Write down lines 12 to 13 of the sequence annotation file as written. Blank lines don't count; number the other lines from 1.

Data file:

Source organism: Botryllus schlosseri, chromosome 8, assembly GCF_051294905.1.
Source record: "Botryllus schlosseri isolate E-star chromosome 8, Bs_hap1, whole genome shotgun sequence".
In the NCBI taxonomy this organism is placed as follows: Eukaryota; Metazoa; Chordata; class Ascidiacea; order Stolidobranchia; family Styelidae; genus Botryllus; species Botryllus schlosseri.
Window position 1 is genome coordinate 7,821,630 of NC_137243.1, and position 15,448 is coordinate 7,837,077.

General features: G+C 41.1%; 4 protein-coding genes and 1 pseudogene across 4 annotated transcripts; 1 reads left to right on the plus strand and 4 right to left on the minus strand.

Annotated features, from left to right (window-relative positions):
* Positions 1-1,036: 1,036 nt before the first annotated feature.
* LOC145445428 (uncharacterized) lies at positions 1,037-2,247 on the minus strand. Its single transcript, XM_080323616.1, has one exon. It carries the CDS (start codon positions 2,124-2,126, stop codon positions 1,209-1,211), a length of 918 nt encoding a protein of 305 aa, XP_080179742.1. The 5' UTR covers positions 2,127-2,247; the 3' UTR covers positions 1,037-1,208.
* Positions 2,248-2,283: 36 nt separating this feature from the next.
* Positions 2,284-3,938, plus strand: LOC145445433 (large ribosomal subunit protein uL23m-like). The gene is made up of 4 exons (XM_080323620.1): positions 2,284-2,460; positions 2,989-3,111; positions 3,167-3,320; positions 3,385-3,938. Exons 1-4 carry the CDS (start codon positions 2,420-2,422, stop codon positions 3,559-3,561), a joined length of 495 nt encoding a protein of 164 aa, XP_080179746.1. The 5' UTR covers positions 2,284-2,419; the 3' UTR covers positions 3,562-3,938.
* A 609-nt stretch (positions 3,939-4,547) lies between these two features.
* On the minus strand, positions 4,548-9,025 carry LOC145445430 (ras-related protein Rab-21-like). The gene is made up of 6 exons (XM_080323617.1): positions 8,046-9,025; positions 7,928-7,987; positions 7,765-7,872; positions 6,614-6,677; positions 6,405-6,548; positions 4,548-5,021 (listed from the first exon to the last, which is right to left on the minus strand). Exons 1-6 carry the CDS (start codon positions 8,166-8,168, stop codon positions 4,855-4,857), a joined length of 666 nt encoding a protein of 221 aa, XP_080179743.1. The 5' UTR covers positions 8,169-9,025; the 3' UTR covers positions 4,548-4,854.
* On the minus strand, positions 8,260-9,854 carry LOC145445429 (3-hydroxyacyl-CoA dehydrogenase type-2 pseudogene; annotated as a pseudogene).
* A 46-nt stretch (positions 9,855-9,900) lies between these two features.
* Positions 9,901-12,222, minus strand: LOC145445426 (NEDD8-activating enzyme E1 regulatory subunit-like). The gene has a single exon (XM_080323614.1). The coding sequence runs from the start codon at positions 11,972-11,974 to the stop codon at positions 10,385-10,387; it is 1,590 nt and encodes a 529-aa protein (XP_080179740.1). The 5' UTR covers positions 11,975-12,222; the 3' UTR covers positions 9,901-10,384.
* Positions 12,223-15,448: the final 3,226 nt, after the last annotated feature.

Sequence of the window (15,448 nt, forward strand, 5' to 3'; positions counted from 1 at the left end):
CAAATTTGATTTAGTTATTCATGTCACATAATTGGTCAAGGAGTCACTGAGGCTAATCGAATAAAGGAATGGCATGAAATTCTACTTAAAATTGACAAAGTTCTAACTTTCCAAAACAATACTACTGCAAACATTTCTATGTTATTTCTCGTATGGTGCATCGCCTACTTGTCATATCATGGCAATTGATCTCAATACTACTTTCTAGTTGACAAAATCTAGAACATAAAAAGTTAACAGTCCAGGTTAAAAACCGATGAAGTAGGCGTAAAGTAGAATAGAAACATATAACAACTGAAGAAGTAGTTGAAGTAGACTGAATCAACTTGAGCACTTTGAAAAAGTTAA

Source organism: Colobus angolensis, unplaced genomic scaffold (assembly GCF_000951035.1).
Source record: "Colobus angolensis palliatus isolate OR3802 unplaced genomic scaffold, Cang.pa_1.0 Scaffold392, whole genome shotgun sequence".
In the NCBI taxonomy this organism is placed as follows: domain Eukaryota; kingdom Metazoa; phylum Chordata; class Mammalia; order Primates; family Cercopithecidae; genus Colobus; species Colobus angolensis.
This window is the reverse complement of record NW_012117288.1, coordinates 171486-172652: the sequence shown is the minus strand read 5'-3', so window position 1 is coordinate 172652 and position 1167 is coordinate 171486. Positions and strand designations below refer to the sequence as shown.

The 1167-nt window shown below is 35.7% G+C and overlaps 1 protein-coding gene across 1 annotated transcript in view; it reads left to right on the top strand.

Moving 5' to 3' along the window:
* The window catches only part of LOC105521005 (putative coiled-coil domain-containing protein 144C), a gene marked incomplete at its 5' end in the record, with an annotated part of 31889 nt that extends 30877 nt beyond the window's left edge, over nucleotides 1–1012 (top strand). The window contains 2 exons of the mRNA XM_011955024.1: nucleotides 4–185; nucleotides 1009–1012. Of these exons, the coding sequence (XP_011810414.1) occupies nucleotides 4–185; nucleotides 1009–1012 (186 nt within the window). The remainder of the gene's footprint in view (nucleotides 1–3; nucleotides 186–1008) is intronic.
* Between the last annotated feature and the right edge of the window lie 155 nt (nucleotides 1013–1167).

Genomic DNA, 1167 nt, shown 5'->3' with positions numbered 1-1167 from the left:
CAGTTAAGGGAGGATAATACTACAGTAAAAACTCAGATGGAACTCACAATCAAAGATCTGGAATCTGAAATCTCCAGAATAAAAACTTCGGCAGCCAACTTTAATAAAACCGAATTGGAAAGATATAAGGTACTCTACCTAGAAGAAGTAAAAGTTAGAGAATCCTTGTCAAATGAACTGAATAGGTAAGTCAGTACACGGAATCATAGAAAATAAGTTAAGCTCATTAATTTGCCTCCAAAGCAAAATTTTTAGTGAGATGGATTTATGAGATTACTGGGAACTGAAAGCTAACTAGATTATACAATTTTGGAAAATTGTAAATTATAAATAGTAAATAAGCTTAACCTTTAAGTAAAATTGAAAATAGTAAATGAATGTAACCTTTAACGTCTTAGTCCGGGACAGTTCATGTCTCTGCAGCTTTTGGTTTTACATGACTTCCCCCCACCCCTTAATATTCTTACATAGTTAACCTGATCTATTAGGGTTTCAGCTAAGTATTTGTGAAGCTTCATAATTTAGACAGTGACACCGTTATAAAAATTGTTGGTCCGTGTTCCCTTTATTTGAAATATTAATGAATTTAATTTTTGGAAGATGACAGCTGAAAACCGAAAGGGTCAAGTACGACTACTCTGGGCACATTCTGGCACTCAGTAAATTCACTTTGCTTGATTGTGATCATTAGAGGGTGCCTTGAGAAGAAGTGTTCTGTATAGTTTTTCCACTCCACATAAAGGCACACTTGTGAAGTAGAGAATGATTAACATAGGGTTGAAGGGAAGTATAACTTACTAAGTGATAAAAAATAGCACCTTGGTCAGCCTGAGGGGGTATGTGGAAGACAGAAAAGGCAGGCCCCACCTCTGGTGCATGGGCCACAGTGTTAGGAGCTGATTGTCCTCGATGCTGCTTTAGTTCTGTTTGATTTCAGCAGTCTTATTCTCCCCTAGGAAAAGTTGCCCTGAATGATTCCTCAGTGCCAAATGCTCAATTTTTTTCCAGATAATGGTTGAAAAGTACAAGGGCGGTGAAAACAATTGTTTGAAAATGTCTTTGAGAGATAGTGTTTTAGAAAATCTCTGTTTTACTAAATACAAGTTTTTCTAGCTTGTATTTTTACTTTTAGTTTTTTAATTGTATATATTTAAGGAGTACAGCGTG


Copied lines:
* On the minus strand, positions 4,548-9,025 carry LOC145445430 (ras-related protein Rab-21-like). The gene is made up of 6 exons (XM_080323617.1): positions 8,046-9,025; positions 7,928-7,987; positions 7,765-7,872; positions 6,614-6,677; positions 6,405-6,548; positions 4,548-5,021 (listed from the first exon to the last, which is right to left on the minus strand). Exons 1-6 carry the CDS (start codon positions 8,166-8,168, stop codon positions 4,855-4,857), a joined length of 666 nt encoding a protein of 221 aa, XP_080179743.1. The 5' UTR covers positions 8,169-9,025; the 3' UTR covers positions 4,548-4,854.
* On the minus strand, positions 8,260-9,854 carry LOC145445429 (3-hydroxyacyl-CoA dehydrogenase type-2 pseudogene; annotated as a pseudogene).